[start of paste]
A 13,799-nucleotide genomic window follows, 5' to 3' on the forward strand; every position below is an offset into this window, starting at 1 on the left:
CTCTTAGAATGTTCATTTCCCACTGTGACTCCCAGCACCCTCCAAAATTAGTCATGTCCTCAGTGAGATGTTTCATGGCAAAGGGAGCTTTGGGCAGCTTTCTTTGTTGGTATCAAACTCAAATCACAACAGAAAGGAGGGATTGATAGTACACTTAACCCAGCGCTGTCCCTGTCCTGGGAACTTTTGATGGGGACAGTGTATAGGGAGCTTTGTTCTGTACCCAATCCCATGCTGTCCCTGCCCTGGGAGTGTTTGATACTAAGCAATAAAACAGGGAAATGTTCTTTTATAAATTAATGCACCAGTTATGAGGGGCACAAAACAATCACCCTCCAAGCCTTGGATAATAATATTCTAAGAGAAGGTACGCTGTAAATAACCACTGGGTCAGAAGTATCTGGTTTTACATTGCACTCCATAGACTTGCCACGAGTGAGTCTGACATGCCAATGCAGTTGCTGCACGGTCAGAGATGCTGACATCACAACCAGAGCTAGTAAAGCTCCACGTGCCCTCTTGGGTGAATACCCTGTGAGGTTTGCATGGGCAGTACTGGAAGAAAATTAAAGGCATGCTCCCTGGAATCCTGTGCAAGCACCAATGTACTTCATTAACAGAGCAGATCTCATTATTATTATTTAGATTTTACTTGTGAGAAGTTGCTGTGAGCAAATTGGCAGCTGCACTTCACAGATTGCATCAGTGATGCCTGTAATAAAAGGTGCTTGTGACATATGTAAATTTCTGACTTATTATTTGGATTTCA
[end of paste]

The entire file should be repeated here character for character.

A 13,799-nucleotide genomic window follows, 5' to 3' on the forward strand; every position below is an offset into this window, starting at 1 on the left:
CTCTTAGAATGTTCATTTCCCACTGTGACTCCCAGCACCCTCCAAAATTAGTCATGTCCTCAGTGAGATGTTTCATGGCAAAGGGAGCTTTGGGCAGCTTTCTTTGTTGGTATCAAACTCAAATCACAACAGAAAGGAGGGATTGATAGTACACTTAACCCAGCGCTGTCCCTGTCCTGGGAACTTTTGATGGGGACAGTGTATAGGGAGCTTTGTTCTGTACCCAATCCCATGCTGTCCCTGCCCTGGGAGTGTTTGATACTAAGCAATAAAACAGGGAAATGTTCTTTTATAAATTAATGCACCAGTTATGAGGGGCACAAAACAATCACCCTCCAAGCCTTGGATAATAATATTCTAAGAGAAGGTACGCTGTAAATAACCACTGGGTCAGAAGTATCTGGTTTTACATTGCACTCCATAGACTTGCCACGAGTGAGTCTGACATGCCAATGCAGTTGCTGCACGGTCAGAGATGCTGACATCACAACCAGAGCTAGTAAAGCTCCACGTGCCCTCTTGGGTGAATACCCTGTGAGGTTTGCATGGGCAGTACTGGAAGAAAATTAAAGGCATGCTCCCTGGAATCCTGTGCAAGCACCAATGTACTTCATTAACAGAGCAGATCTCATTATTATTATTTAGATTTTACTTGTGAGAAGTTGCTGTGAGCAAATTGGCAGCTGCACTTCACAGATTGCATCAGTGATGCCTGTAATAAAAGGTGCTTGTGACATATGTAAATTTCTGACTTATTATTTGGATTTCA